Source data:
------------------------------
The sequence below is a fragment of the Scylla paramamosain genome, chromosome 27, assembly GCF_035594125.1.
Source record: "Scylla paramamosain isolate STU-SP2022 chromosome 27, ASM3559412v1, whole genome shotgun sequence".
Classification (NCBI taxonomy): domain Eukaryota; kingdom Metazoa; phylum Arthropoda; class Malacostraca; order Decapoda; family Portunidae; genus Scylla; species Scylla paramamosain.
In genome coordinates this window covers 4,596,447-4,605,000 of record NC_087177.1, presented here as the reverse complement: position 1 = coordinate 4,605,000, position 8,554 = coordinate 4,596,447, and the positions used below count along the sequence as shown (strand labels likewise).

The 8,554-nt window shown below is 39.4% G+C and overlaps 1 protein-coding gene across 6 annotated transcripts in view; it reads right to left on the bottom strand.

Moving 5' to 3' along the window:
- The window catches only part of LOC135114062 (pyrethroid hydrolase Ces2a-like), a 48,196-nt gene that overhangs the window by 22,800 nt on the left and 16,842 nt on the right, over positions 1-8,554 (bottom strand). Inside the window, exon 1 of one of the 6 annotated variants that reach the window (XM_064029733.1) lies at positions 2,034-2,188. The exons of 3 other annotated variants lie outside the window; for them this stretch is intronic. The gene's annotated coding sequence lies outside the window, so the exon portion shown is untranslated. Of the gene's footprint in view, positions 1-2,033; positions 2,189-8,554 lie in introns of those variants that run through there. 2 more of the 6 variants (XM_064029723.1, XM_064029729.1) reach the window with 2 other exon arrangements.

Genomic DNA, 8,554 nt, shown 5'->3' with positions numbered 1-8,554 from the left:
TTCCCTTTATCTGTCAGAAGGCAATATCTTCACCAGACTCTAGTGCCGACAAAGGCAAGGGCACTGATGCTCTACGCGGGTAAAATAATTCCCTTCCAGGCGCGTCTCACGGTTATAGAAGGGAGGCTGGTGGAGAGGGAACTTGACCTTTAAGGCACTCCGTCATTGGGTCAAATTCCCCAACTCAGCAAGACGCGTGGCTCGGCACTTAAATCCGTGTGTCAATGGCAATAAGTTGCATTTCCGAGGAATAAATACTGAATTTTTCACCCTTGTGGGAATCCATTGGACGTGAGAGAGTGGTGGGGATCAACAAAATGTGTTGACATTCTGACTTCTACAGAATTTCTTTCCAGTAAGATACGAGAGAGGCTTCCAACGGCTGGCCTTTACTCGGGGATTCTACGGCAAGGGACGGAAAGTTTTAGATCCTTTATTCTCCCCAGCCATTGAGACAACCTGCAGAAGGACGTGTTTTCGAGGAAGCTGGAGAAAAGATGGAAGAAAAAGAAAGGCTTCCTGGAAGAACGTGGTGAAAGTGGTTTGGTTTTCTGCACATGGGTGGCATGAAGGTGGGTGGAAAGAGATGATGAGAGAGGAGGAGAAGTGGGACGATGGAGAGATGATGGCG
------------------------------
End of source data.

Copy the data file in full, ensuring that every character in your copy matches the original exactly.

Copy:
The sequence below is a fragment of the Scylla paramamosain genome, chromosome 27, assembly GCF_035594125.1.
Source record: "Scylla paramamosain isolate STU-SP2022 chromosome 27, ASM3559412v1, whole genome shotgun sequence".
Classification (NCBI taxonomy): domain Eukaryota; kingdom Metazoa; phylum Arthropoda; class Malacostraca; order Decapoda; family Portunidae; genus Scylla; species Scylla paramamosain.
In genome coordinates this window covers 4,596,447-4,605,000 of record NC_087177.1, presented here as the reverse complement: position 1 = coordinate 4,605,000, position 8,554 = coordinate 4,596,447, and the positions used below count along the sequence as shown (strand labels likewise).

The 8,554-nt window shown below is 39.4% G+C and overlaps 1 protein-coding gene across 6 annotated transcripts in view; it reads right to left on the bottom strand.

Moving 5' to 3' along the window:
- The window catches only part of LOC135114062 (pyrethroid hydrolase Ces2a-like), a 48,196-nt gene that overhangs the window by 22,800 nt on the left and 16,842 nt on the right, over positions 1-8,554 (bottom strand). Inside the window, exon 1 of one of the 6 annotated variants that reach the window (XM_064029733.1) lies at positions 2,034-2,188. The exons of 3 other annotated variants lie outside the window; for them this stretch is intronic. The gene's annotated coding sequence lies outside the window, so the exon portion shown is untranslated. Of the gene's footprint in view, positions 1-2,033; positions 2,189-8,554 lie in introns of those variants that run through there. 2 more of the 6 variants (XM_064029723.1, XM_064029729.1) reach the window with 2 other exon arrangements.

Genomic DNA, 8,554 nt, shown 5'->3' with positions numbered 1-8,554 from the left:
TTCCCTTTATCTGTCAGAAGGCAATATCTTCACCAGACTCTAGTGCCGACAAAGGCAAGGGCACTGATGCTCTACGCGGGTAAAATAATTCCCTTCCAGGCGCGTCTCACGGTTATAGAAGGGAGGCTGGTGGAGAGGGAACTTGACCTTTAAGGCACTCCGTCATTGGGTCAAATTCCCCAACTCAGCAAGACGCGTGGCTCGGCACTTAAATCCGTGTGTCAATGGCAATAAGTTGCATTTCCGAGGAATAAATACTGAATTTTTCACCCTTGTGGGAATCCATTGGACGTGAGAGAGTGGTGGGGATCAACAAAATGTGTTGACATTCTGACTTCTACAGAATTTCTTTCCAGTAAGATACGAGAGAGGCTTCCAACGGCTGGCCTTTACTCGGGGATTCTACGGCAAGGGACGGAAAGTTTTAGATCCTTTATTCTCCCCAGCCATTGAGACAACCTGCAGAAGGACGTGTTTTCGAGGAAGCTGGAGAAAAGATGGAAGAAAAAGAAAGGCTTCCTGGAAGAACGTGGTGAAAGTGGTTTGGTTTTCTGCACATGGGTGGCATGAAGGTGGGTGGAAAGAGATGATGAGAGAGGAGGAGAAGTGGGACGATGGAGAGATGATGGCG